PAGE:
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When done shooting, I go back to my truck, get my wooly snap caps out, insert into gun, point in a safe direction and pull the trigger, then proceed to break down my O/U. Never an issue with the clubs I go to. Then again, I don't put the snap caps in the gun inside the club house.
 

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I use the handle of a screw driver I keep in my cleaning box. Never had any issues at all.
 

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sernv99 said:
When done shooting, I go back to my truck, get my wooly snap caps out, insert into gun, point in a safe direction and pull the trigger, then proceed to break down my O/U. Never an issue with the clubs I go to. Then again, I don't put the snap caps in the gun inside the club house.
Question:
If you put in the snap caps and pull the tiggers to release the spring tensoin. Then open the O/U to take it apart don't it reset the hammer spring. So why use the snap caps.
Am I missing somthing hear.
 

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I do think that wooly snap caps are limited in value, though I have and use them.

Some guns with unlined chambers in the past were known for getting some rust in them, particularly if you got some sweat on shells while loading and unloading them. Sticking an oily woolly snap cap into the chamber protected them from this rust, and allowed you to drop the firing pin, also.

It is my understanding that modern spring steel loses its spring tension with repetitive use. So putting 100,000 rounds through a gun may weaken the mainsprings. But the springs don't care what position you leave them in. Still, there's something reassuring about taking the tension off them.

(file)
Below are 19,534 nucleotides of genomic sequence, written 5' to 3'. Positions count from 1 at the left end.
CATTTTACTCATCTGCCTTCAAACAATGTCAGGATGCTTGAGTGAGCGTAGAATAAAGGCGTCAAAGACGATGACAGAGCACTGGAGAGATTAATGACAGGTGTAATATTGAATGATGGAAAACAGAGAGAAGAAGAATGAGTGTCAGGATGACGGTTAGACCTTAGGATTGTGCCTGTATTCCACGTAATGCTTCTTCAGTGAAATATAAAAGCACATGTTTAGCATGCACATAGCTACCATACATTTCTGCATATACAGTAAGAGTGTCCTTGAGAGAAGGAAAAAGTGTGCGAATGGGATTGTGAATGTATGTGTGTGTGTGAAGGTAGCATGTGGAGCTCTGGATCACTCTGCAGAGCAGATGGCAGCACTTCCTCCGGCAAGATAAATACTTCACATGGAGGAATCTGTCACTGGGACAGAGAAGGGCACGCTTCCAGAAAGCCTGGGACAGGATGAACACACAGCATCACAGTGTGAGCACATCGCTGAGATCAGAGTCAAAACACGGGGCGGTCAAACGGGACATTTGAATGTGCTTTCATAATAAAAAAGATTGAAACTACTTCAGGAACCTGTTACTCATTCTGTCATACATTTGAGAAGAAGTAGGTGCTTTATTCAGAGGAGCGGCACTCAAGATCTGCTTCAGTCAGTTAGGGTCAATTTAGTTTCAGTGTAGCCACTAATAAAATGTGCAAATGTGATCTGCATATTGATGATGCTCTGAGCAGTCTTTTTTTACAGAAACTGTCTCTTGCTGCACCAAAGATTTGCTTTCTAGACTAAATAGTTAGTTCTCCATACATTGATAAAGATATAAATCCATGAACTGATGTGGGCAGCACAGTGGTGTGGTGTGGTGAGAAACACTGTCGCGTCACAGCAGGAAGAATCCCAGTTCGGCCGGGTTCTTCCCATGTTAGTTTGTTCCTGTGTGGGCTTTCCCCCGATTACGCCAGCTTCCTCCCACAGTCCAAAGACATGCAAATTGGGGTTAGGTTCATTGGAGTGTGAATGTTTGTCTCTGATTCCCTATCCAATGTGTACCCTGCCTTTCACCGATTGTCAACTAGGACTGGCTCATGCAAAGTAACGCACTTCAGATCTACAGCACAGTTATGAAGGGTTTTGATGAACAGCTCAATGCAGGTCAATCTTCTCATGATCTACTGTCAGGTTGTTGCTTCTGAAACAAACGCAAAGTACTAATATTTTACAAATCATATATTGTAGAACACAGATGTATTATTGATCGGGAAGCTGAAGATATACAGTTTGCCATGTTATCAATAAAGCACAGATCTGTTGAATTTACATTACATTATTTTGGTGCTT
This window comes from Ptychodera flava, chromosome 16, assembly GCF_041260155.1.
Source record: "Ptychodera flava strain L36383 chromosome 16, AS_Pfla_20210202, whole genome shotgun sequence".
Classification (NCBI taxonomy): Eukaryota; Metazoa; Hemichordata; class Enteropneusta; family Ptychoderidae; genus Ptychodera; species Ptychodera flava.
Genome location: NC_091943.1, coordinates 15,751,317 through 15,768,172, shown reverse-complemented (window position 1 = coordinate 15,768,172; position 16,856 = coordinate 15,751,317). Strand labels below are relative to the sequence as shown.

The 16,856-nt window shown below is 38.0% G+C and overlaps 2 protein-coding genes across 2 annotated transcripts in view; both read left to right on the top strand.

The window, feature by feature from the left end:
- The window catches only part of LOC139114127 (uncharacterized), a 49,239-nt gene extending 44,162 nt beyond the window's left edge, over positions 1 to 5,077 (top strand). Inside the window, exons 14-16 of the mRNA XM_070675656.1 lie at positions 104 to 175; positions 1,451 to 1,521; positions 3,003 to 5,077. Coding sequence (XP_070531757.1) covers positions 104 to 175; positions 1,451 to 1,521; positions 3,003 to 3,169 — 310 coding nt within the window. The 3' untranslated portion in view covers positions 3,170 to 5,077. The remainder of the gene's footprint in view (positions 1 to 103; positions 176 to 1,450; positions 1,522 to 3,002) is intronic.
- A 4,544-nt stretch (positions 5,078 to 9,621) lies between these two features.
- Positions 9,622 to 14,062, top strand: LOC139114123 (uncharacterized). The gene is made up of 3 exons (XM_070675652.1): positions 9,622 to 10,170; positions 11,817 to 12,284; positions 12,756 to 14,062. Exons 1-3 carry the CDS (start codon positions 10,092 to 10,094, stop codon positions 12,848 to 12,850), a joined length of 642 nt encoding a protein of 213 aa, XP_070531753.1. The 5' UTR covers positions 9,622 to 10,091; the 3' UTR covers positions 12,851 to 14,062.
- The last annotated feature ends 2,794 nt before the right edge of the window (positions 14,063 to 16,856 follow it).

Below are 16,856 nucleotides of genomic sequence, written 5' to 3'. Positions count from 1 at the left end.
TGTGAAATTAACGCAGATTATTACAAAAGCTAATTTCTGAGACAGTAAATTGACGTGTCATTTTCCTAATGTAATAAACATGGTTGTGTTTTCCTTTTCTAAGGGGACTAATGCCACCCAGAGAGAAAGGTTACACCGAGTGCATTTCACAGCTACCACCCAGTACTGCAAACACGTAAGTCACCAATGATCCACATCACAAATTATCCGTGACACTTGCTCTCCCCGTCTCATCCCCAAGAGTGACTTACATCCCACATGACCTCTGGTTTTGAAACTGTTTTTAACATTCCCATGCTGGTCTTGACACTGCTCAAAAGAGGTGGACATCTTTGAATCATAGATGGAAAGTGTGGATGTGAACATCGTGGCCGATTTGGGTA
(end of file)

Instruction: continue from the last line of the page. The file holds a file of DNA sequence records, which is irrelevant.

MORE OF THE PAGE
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Then open the O/U to take it apart don't it reset the hammer spring.
No. All the break-action guns I own don't cock if the forend is removed. That's why, even on an extractor gun, you'll find little moving metal parts either on the forend iron or on the receiver. They mate with a matching part. Those little things are the automatic cocking levers.
 

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Discussion Starter · #19 ·
Does anybody know where to order the brass, adjustable type snaps for the best price?

I find a handy place to store snaps so they don't get lost when I'm shooting is in the two shell loops in my vest.

And I agree with Barry, snaps or not, even if you KNOW the gun is safe, the business end should always point in a safe direction. If people see you regularly observing good gun safety/courtesy and the barrels are always pointed downrange or skyward when clearing they're less likely to get uncomfortable when they see your snaps pop out.
 

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It dosent hurt to dry fire center fire guns without snap caps OCCASIONLLY,like once each barrel after your done cleaning. I was told this by the Browning people themselves. Id rather do this then mess with snap caps and someday mix in a live round.Even if its pointed in a safe direction,its not gonna be pretty if done indoors.